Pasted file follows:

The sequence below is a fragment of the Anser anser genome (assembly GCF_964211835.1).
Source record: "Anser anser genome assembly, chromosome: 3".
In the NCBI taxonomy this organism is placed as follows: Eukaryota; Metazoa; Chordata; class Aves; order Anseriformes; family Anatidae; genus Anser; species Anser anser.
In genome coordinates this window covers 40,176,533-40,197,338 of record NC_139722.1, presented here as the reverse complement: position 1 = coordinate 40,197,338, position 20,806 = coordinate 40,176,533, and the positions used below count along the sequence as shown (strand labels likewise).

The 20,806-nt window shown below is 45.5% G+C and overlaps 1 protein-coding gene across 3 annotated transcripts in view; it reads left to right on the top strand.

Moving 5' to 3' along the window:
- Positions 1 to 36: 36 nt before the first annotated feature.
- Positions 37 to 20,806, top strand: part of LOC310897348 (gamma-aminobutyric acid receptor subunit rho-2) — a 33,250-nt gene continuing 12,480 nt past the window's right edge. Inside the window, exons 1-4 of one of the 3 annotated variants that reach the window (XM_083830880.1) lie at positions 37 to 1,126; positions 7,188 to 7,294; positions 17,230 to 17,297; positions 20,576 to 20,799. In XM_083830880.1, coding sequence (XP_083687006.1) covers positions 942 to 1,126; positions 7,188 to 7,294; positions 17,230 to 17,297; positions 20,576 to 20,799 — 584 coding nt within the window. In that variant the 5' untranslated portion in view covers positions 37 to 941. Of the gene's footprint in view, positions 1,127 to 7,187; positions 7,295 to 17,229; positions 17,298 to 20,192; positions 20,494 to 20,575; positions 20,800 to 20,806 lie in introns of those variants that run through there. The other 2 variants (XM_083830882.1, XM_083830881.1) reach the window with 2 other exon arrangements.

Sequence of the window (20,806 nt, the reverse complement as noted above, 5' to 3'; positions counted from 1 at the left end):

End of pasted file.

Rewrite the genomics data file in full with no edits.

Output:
The sequence below is a fragment of the Anser anser genome (assembly GCF_964211835.1).
Source record: "Anser anser genome assembly, chromosome: 3".
In the NCBI taxonomy this organism is placed as follows: Eukaryota; Metazoa; Chordata; class Aves; order Anseriformes; family Anatidae; genus Anser; species Anser anser.
In genome coordinates this window covers 40,176,533-40,197,338 of record NC_139722.1, presented here as the reverse complement: position 1 = coordinate 40,197,338, position 20,806 = coordinate 40,176,533, and the positions used below count along the sequence as shown (strand labels likewise).

The 20,806-nt window shown below is 45.5% G+C and overlaps 1 protein-coding gene across 3 annotated transcripts in view; it reads left to right on the top strand.

Moving 5' to 3' along the window:
- Positions 1 to 36: 36 nt before the first annotated feature.
- Positions 37 to 20,806, top strand: part of LOC310897348 (gamma-aminobutyric acid receptor subunit rho-2) — a 33,250-nt gene continuing 12,480 nt past the window's right edge. Inside the window, exons 1-4 of one of the 3 annotated variants that reach the window (XM_083830880.1) lie at positions 37 to 1,126; positions 7,188 to 7,294; positions 17,230 to 17,297; positions 20,576 to 20,799. In XM_083830880.1, coding sequence (XP_083687006.1) covers positions 942 to 1,126; positions 7,188 to 7,294; positions 17,230 to 17,297; positions 20,576 to 20,799 — 584 coding nt within the window. In that variant the 5' untranslated portion in view covers positions 37 to 941. Of the gene's footprint in view, positions 1,127 to 7,187; positions 7,295 to 17,229; positions 17,298 to 20,192; positions 20,494 to 20,575; positions 20,800 to 20,806 lie in introns of those variants that run through there. The other 2 variants (XM_083830882.1, XM_083830881.1) reach the window with 2 other exon arrangements.

Sequence of the window (20,806 nt, the reverse complement as noted above, 5' to 3'; positions counted from 1 at the left end):